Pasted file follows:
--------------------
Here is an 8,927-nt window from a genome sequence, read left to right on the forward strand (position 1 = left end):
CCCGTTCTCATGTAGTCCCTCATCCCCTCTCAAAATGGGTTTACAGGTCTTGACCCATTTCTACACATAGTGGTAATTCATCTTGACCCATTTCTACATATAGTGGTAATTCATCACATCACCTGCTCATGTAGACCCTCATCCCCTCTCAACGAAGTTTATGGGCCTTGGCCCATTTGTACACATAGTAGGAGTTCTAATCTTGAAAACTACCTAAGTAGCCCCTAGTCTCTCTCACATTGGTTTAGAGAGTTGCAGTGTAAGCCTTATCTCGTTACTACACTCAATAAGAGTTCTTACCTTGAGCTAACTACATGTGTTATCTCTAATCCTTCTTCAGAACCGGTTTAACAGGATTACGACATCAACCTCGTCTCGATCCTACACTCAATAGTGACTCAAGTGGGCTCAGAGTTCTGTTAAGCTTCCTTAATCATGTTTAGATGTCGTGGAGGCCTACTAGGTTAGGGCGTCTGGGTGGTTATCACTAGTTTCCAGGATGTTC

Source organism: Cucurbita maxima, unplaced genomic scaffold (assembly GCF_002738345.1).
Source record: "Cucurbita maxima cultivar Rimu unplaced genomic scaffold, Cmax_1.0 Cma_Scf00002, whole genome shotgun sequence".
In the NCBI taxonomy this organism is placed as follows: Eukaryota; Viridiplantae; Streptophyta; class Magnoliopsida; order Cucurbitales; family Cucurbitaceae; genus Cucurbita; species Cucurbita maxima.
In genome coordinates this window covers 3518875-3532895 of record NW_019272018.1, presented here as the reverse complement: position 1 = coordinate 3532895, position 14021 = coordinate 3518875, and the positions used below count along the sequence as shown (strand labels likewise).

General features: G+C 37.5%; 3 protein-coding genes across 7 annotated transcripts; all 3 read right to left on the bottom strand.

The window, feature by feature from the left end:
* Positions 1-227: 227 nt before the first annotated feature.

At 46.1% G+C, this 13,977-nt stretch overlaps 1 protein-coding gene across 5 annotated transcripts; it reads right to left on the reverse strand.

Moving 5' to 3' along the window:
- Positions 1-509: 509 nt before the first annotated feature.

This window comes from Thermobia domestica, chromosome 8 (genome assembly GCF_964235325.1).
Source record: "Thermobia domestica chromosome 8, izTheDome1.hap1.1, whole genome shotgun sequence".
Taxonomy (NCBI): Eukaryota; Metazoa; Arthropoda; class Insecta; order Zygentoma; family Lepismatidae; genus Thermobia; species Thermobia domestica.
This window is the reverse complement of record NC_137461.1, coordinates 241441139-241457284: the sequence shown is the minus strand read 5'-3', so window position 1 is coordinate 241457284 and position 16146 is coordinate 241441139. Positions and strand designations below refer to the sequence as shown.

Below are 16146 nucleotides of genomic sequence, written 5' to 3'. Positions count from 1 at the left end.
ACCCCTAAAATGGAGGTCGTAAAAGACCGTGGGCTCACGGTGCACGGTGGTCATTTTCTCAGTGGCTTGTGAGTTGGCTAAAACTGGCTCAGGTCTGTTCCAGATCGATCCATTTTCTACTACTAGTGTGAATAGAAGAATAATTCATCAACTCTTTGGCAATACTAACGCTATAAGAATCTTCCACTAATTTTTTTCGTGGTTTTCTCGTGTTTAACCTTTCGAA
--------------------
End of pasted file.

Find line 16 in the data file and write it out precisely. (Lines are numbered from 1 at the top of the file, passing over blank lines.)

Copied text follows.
This window is the reverse complement of record NC_137461.1, coordinates 241441139-241457284: the sequence shown is the minus strand read 5'-3', so window position 1 is coordinate 241457284 and position 16146 is coordinate 241441139. Positions and strand designations below refer to the sequence as shown.